Shaun Ellis admitted he really studied Floyd Mayweather's split-decision win over Oscar de la Hoya for the junior middleweight title, which he watched on pay-per-view over the weekend.
"I was going for Mayweather — he's an exciting boxer to watch," the defensive end said at the New York Jets' training complex this week. "He's got hand speed, footwork, quickness. He always stays focused during the fight. He's basically controlling the fight the whole time."
If Ellis sounded a little like a fight analyst, that's not a surprise. Teddy Atlas' recent work with the Jets in some of the fundamental skills of the sweet science is starting to rub off.
"Yeah, I did watch the fight a little differently," Ellis said. "I was sitting there saying, 'OK, that was a jab, a hook, a right.' You see it in a different way. It's like if somebody came here to watch us practice, sit in on our meetings, at the games they'd have a different insight."
Insight is one of the elements that head coach Eric Mangini and strength coach Sal Alosi want the Jets to acquire during their once-a-week sessions with Atlas, the renowned boxing trainer and commentator.
"When we looked at the off-season program, there were a lot of different, innovative things we wanted to do," Mangini said. "Sal's been great about incorporating new ideas into the workouts that we're doing here in the spring. Boxing will have a lot of carryover in terms of the footwork, hand placement, power angles and conditioning. All those things, I think, have real value."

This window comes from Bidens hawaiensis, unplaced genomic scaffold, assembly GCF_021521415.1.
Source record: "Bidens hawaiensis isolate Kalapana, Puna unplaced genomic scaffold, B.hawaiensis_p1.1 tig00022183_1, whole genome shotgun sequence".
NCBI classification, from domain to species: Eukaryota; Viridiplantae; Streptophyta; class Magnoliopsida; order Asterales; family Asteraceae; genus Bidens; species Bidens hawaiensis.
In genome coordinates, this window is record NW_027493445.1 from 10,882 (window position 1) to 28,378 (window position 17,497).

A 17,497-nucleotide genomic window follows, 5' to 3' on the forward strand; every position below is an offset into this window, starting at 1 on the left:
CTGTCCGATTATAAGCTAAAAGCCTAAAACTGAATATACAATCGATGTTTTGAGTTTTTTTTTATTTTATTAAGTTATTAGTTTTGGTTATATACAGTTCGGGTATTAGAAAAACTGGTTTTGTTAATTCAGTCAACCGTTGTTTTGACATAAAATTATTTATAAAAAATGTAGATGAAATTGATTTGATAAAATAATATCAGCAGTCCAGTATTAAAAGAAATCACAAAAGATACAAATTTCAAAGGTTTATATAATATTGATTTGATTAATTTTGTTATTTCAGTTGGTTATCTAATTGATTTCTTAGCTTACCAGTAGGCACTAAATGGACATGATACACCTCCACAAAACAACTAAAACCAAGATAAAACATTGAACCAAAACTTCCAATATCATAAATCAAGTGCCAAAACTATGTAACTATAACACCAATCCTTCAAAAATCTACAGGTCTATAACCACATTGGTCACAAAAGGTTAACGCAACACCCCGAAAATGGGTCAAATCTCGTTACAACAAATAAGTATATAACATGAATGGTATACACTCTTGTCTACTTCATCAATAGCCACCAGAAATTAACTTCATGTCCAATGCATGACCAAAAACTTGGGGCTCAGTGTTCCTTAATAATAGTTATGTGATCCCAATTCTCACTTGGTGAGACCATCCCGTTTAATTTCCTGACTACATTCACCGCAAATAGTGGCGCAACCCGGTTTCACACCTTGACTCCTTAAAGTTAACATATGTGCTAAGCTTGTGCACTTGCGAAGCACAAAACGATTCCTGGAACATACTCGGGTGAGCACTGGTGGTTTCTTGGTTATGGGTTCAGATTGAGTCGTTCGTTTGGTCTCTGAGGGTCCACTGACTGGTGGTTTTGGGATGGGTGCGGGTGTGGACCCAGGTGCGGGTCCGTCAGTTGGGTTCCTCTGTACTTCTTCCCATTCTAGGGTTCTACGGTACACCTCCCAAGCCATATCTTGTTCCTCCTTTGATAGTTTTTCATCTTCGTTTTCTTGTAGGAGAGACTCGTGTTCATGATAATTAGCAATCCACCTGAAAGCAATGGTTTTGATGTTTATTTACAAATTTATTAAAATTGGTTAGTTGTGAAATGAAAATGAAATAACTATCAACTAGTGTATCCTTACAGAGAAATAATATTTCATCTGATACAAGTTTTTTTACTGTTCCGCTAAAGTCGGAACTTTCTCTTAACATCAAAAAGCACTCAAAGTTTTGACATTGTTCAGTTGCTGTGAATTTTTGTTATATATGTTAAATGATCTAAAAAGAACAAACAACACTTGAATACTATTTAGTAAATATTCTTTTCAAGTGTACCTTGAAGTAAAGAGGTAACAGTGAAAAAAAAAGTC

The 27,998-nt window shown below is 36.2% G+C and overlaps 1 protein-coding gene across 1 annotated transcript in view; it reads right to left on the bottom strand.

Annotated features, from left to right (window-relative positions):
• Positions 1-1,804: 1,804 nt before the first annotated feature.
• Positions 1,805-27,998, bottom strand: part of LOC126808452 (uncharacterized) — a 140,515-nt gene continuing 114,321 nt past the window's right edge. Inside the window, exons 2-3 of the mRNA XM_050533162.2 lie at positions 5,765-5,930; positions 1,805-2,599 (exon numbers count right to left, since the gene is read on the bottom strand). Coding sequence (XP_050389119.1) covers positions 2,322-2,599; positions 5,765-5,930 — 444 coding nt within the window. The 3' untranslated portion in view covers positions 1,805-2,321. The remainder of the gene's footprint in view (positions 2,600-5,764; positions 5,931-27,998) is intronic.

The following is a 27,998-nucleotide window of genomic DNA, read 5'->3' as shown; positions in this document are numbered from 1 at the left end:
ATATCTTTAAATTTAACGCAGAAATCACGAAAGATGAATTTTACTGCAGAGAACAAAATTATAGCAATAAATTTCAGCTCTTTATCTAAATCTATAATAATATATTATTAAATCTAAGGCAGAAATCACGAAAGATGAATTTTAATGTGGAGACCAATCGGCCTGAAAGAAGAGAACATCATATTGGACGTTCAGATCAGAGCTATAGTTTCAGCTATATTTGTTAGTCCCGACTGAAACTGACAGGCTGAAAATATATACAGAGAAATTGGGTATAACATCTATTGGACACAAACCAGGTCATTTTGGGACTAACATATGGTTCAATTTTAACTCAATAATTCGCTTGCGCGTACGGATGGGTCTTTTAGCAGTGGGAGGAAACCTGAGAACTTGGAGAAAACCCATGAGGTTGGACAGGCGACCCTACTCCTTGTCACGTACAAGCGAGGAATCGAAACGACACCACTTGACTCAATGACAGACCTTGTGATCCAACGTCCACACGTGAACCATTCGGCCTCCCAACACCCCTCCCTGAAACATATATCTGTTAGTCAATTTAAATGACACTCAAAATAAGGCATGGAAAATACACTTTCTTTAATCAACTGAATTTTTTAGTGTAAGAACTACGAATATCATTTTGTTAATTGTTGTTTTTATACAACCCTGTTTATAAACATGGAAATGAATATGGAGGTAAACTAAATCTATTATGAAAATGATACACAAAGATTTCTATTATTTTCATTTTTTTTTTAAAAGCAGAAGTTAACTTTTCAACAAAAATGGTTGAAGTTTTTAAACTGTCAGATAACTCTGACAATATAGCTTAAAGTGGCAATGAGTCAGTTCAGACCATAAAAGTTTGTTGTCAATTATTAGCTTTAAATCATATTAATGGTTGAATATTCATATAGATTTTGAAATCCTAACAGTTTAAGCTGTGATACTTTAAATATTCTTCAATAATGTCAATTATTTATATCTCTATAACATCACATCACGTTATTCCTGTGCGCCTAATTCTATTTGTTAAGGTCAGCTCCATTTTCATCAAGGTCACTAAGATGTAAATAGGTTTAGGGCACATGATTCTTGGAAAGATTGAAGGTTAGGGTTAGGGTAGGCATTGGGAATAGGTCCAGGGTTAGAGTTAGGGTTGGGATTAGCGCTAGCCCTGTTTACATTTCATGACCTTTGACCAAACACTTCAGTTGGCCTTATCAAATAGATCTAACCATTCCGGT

"There are obvious similarities between the two sports. Players are often in situations where they need to combine their mental and physical skills to prevail. We want to improve the skill sets of the players by working on specific boxing technique.
Atlas' 75-minute Monday sessions are optional, but some 20 players have been participating either before or after that day's workouts in Alosi's weightroom. They head from there outside to the practice bubble, which has taken on some of the ambience of Kronk's Gym with a speed back in one corner, several heavy bags and a double-end bag in the other and a bin of red boxing gloves against the middle wall.
Each player sees the benefits of bobbing and weaving, jabbing and hooking, working the bags.
"I'm looking forward to it really helping me with my balance in pass sets and the power in my hands," OT Anthony Clement said.
WR Brad Smith also sees the training helping his balance and hands, plus his mental preparation, "staying calm when pressure is being applied."
Poise under pressure resonates with Ellis.
"In football you can get panicky. The mental part is being focused when your body's put under pressure. That's the same thing in boxing and football. If you can control your breathing and stay relaxed, you can see that your mind works a lot faster," said the "Big Katt," clicking his fingers once to punctuate his last sentence.
A bonus is that the Jets are enjoying spending time with this ring personality, who peppers his drills with 30 years of boxing aphorisms and occasionally will swat a player in the head to demonstrate the importance of not leaving oneself open after throwing a punch.
"That's what's making it great," Smith said. "The guy has trained boxing champions, and he understands the correlation to football, the one-on-one battles on the field."
"Everybody loves Teddy," Clement said. "He always has good stories that help you with everyday life."
Clement wears one of those Jets T-shirt that has a catchphrase on the back. It sounds as if it may have come from Atlas, although its original author was Sun Tzu in The Art of War: "Every battle is won before it is ever fought." The Jets are working hard on many fronts for the approaching season, and fight is one quality they figure to have in abundance.